In research we're currently doing, funded by UNICEF and the UN Foundation, we've been looking at a lot of partnerships in the water supply and sanitation space (as opposed to water stewardship which focuses a bit more on water resources management).
Whereas the core business reasons for engaging on water stewardship are fairly clear, partnerships on water supply and sanitation can be dismissed as being driven by relatively narrow reputational concerns – especially water supply, where there are good photo opportunities from, say, funding a community level hand pump.
But we're starting to see examples where there's a more direct, compelling business reason to engage. Some that jump out to me are:
- Partnership models based on workforce health and welfare like HERHealth, which works with companies and supply factories to provide health promotion (including around water, sanitation and hygiene) via NGOs - helping to increase employee productivity: http://herproject.org/herhealth
- Partnerships based on future business opportunity e.g. the Toilet Board Coalition, which brings business with a commercial interest in sanitation, NGOs, and donors together to identify promising and scalable sanitation technologies and business models.
These are especially interesting because they make clear the long-term business reason for engaging. Where those reasons are on the table it can help develop trust for joint-working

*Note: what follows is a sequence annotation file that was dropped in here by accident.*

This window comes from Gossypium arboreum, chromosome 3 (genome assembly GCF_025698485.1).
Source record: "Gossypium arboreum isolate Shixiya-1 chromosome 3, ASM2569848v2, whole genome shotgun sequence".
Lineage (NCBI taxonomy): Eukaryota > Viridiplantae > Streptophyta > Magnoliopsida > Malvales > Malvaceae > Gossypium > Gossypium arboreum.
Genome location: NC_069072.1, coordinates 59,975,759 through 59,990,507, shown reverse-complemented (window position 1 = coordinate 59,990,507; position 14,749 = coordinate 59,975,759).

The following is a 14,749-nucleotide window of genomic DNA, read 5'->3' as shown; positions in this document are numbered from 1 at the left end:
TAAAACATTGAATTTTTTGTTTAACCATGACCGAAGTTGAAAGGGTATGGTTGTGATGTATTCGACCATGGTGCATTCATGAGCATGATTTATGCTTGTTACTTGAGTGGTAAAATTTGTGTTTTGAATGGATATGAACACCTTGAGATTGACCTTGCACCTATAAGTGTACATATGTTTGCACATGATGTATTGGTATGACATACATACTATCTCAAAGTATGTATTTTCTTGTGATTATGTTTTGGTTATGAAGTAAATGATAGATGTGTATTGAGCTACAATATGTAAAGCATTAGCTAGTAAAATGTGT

Katherine Rostkowski said:
The Global Development Alliances (GDAs) are USAID’s premiere model for public-private partnerships, helping to improve the social and economic conditions in developing countries and deepen USAID’s development impact. More than just philanthropy or corporate social responsibility, GDAs leverage market-based solutions to advance broader development objectives. When successful, the resulting alliances are both sustainable and have greater impact. GDAs are co-designed, co-funded, and co-managed by all partners involved, so that the risks, responsibilities, and rewards of partnership are shared. They work best and have the greatest development impact when private sector business interests intersect with USAID’s strategic development objectives.
The Water and Development Alliance is an example of a GDA that captures the commitment and reach of USAID and its missions and The Coca-Cola Company, its foundations, and bottling facilities with the support of the Global Environment & Technology Foundation. Now in its tenth active year, WADA is having positive impact in more than 30 countries with cash investment by partners of over $37 million. With current investments and contributions from each partner of expertise and unique global networks, the program expects to provide water supply access to more than 600,000 people, provide sanitation access to more than 250,000 people, and place more than 440,000 hectares of watersheds under sustainable management practices.
For an introductory video to USAID Partnerships and the Global Development Alliance Model, visit: http://www.usaidallnet.gov/training/ideagp/#91EEDA12-A48D-EF22-E02E...
Zahid Torres-Rahman said:
Let's start with question 1:
What are the most promising partnership models designed to tackle shared water risks, and what impacts are we starting to see on the ground?